For decades, American cities have been offering homeless people free bus tickets to relocate elsewhere. In recent years, homeless relocation programs have become more common, sprouting up in new cities across the States at a cost of millions of dollars. But until recently there has never been a systematic, nationwide assessment of the consequences.
Where are these people being moved to? What impact are these programs having on the cities that send and the cities that receive them? And what happens to these homeless people after they reach their destination?
In late 2017, following an 18-month investigation, the Guardian published the first detailed analysis of America’s homeless relocation programs after compiling a database of 34,000+ people; those who were homeless and relocated, friends and relatives who received them at their destination, and the shelter managers, police officers and outreach workers who supplied them with their one-way tickets.
Some of these journeys provide a route out of homelessness, and many recipients of free tickets said they are grateful for the opportunity for a fresh start. Returning to places they previously lived, many rediscover old support networks, finding a safe place to sleep, caring friends or family, and the stepping stones that lead, eventually, to their own home.
But that is far from the whole story.
While the stated goal of homeless relocation programs is helping people, the schemes also serve the interests of cities, which view free bus tickets as a cheap and effective way of cutting their homeless populations.
The Guardian reported that people are routinely sent thousands of miles away after only a cursory check by authorities to establish they have a suitable place to stay once they get there. Some said they feel pressured into taking tickets, and others described ending up on the streets within weeks of their arrival.
“Once they get you out of their city,
they really don’t care what happens to you.”
Jeff Weinberger, co-founder of the Florida Homelessness Action Coalition, a not-for-profit that operates in a state with four bus programs, said the schemes are a “smoke-and-mirrors ruse tantamount to shifting around the deck chairs on the Titanic rather than reducing homelessness”.
The Southernmost Homeless Assistance League (Shal), a not-for-profit in Key West, runs a relocation program that requires recipients of bus tickets to sign a contract confirming their relocation will be “permanent” and acknowledging they will “no longer be eligible” for homeless services should they return.
Of the 16 cities that shared their data with the Guardian, Key West was the only program with a policy expressly banning homeless people returning. It is also the only program that does not have a record of where it has sent 350 or so people who have been given one-way tickets off the island since 2014.
In many respects, however, Key West’s bus program is similar to the others in the database.
Homeless people hear about bus schemes through word of mouth or are offered a free ticket by a caseworker. To qualify, they must provide a contact for a friend or relative who will receive them at their chosen destination. The shelter then calls that person to check the homeless traveler will have somewhere suitable to stay.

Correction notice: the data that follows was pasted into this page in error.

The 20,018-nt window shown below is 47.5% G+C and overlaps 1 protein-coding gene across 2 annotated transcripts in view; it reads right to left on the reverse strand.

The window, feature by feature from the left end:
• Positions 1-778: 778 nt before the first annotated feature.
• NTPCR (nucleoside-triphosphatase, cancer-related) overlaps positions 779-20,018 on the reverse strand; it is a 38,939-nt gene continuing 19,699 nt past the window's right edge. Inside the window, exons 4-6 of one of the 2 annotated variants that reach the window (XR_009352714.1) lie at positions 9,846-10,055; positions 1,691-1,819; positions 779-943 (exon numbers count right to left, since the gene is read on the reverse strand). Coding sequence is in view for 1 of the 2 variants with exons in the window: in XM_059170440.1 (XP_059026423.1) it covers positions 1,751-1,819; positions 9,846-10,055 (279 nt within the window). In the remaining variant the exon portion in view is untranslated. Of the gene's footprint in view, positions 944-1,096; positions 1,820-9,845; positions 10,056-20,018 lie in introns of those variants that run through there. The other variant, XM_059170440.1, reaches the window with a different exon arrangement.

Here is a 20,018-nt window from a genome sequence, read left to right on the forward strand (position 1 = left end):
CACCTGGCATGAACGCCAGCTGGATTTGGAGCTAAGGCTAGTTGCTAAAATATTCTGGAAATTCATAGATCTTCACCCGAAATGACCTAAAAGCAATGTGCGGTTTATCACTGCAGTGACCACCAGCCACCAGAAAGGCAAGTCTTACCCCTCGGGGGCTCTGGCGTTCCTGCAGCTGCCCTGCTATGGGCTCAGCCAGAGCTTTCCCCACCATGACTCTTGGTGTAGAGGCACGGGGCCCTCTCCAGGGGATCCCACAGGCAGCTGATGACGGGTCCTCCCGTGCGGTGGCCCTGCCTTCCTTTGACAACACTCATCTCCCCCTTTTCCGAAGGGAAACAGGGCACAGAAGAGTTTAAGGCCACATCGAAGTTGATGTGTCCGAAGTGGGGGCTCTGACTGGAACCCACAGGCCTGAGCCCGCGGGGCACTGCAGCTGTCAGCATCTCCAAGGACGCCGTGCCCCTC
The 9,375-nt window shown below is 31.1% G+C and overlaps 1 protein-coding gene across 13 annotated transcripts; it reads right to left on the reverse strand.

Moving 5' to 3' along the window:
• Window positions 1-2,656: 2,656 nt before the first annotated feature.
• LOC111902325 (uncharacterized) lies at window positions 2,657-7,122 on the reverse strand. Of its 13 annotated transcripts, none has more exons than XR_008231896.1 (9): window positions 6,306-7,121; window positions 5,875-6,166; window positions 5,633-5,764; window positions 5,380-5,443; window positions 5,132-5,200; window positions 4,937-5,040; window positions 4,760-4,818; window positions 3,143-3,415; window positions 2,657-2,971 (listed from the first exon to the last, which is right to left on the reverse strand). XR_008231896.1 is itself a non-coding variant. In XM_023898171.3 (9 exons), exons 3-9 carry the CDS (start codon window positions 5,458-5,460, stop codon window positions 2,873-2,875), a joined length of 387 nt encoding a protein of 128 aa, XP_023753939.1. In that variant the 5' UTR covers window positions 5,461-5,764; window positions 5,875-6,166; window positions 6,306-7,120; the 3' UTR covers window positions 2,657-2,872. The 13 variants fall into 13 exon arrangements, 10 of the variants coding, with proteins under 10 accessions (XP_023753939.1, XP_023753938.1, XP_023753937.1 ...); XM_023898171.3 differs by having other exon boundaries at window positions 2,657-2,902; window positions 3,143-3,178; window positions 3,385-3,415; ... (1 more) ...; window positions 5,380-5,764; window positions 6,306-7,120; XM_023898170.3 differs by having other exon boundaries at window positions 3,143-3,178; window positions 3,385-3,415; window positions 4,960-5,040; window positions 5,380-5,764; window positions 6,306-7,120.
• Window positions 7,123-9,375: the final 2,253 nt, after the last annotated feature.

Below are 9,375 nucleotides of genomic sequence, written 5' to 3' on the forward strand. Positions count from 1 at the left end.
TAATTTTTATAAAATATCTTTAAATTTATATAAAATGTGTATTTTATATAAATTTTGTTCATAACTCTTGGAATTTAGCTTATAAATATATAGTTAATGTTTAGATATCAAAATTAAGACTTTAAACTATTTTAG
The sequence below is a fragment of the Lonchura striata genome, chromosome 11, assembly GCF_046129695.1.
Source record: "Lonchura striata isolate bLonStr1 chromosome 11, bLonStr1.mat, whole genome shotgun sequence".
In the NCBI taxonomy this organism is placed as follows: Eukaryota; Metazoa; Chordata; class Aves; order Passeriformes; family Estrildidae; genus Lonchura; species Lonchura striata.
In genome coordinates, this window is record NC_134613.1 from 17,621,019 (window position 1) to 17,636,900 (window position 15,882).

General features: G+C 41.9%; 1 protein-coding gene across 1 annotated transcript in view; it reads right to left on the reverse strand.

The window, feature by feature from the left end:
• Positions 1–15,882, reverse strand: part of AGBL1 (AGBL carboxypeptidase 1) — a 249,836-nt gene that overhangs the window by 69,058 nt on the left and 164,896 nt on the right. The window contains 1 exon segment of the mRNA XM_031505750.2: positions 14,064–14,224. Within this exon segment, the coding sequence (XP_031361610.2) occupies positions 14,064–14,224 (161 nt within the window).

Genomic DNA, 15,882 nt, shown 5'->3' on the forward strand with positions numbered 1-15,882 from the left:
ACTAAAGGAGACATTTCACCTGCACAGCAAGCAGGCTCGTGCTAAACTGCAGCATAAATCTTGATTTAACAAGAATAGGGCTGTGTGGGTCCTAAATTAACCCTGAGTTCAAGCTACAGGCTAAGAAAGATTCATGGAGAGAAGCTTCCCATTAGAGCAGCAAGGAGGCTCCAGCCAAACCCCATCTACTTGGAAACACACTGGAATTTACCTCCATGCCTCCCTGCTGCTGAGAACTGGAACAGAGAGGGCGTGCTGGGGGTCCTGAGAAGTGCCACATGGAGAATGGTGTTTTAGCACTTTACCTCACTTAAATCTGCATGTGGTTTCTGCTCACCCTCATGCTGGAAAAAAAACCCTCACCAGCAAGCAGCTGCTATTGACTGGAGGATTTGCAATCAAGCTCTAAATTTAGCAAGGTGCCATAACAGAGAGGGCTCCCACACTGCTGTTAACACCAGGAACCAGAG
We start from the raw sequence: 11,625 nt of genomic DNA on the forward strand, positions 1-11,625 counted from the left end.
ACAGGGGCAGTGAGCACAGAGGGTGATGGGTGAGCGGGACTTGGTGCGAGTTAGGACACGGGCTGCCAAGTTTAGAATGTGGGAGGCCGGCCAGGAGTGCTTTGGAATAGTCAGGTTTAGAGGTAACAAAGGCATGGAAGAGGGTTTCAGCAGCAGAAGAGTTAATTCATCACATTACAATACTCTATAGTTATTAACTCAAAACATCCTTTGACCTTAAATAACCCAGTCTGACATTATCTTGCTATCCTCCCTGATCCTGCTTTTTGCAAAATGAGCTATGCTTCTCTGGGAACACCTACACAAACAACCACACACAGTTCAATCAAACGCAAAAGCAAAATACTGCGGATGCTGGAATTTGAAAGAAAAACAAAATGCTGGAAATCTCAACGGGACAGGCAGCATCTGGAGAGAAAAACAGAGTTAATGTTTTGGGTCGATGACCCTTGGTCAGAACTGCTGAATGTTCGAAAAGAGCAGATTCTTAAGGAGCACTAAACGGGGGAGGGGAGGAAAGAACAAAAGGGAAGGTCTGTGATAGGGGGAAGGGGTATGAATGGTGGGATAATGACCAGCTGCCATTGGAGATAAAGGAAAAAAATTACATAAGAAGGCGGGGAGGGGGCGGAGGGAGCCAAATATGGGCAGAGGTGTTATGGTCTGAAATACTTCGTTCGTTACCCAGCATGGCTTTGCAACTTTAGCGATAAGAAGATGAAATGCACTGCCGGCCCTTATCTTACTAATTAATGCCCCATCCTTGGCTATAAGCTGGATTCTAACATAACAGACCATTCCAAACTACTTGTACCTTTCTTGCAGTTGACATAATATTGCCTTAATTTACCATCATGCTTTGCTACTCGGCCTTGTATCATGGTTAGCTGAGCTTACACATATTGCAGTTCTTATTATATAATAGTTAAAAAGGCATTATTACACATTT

No one is supposed to be put on a bus so they can be homeless elsewhere, and there is broad agreement that no tickets should be given to those with outstanding warrants.
John Miller, the executive director of Shal, insists the bus relocation program is a valuable service and that he often receives letters of gratitude.
Miller said around one in 10 homeless people who take a free ticket off the island boomerang back, only to discover that they have no access to the few services that were previously available to them.
Miller conceded that members of his board had been “conflicted” over the morality of turning homeless people away because they previously took a free bus ticket. But he maintained the policy was justified to discourage abuse.
There is another benefit to the shelter in banning ticket recipients from coming back: it is a policy that can appeal to locals on the island. Miller asks residents to contribute to a fund that will buy homeless people one-way tickets to relocate elsewhere.
In his pitch to donors, he makes it clear that recipients will not be allowed to come back.
“Give us the money and we’ll ship our
homeless problem to somebody else.”
“That, I figured, was the easiest ‘sell’,” Miller said.
Willie Romines was attracted to Key West for the same reasons as the tourists and billionaires whose yachts fill the marina. “It’s beautiful, it’s paradise,” he said. Then life on the island took a turn for the worse. The 62-year-old former painter said he fell off his bicycle and broke his ankle in four places.
He decided to spend a couple of months recuperating at a friend’s house in Ocala. Shal offered him a free bus ticket for the 460-mile trip.
Romines insists he was never told that by agreeing to take that Greyhound bus ticket off of the island, he was also promising never to return. When he came back to Key West, still limping from his badly injured leg, he said he was informed by shelter employees that the ban was for life.
Romines was told that he would have to sleep on the streets.